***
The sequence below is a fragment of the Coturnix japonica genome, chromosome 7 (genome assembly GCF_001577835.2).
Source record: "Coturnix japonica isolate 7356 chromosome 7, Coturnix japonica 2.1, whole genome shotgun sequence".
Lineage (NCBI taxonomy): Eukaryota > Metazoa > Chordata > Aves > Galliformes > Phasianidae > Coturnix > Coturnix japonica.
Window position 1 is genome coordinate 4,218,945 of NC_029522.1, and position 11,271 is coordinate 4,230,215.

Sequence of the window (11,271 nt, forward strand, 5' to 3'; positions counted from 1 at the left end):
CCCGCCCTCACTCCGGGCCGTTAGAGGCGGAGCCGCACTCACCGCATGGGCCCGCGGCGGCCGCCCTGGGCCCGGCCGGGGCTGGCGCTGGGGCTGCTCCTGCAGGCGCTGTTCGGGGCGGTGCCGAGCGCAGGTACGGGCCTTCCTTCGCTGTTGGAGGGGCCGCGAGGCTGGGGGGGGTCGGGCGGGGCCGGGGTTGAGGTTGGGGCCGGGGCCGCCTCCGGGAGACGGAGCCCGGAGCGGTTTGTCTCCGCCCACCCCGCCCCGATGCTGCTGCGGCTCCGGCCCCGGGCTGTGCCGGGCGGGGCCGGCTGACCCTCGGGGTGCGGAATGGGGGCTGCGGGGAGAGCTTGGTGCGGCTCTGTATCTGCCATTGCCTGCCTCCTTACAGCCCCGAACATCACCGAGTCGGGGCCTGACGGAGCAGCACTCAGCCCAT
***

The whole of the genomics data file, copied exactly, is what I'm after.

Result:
The sequence below is a fragment of the Coturnix japonica genome, chromosome 7 (genome assembly GCF_001577835.2).
Source record: "Coturnix japonica isolate 7356 chromosome 7, Coturnix japonica 2.1, whole genome shotgun sequence".
Lineage (NCBI taxonomy): Eukaryota > Metazoa > Chordata > Aves > Galliformes > Phasianidae > Coturnix > Coturnix japonica.
Window position 1 is genome coordinate 4,218,945 of NC_029522.1, and position 11,271 is coordinate 4,230,215.

Sequence of the window (11,271 nt, forward strand, 5' to 3'; positions counted from 1 at the left end):
CCCGCCCTCACTCCGGGCCGTTAGAGGCGGAGCCGCACTCACCGCATGGGCCCGCGGCGGCCGCCCTGGGCCCGGCCGGGGCTGGCGCTGGGGCTGCTCCTGCAGGCGCTGTTCGGGGCGGTGCCGAGCGCAGGTACGGGCCTTCCTTCGCTGTTGGAGGGGCCGCGAGGCTGGGGGGGGTCGGGCGGGGCCGGGGTTGAGGTTGGGGCCGGGGCCGCCTCCGGGAGACGGAGCCCGGAGCGGTTTGTCTCCGCCCACCCCGCCCCGATGCTGCTGCGGCTCCGGCCCCGGGCTGTGCCGGGCGGGGCCGGCTGACCCTCGGGGTGCGGAATGGGGGCTGCGGGGAGAGCTTGGTGCGGCTCTGTATCTGCCATTGCCTGCCTCCTTACAGCCCCGAACATCACCGAGTCGGGGCCTGACGGAGCAGCACTCAGCCCAT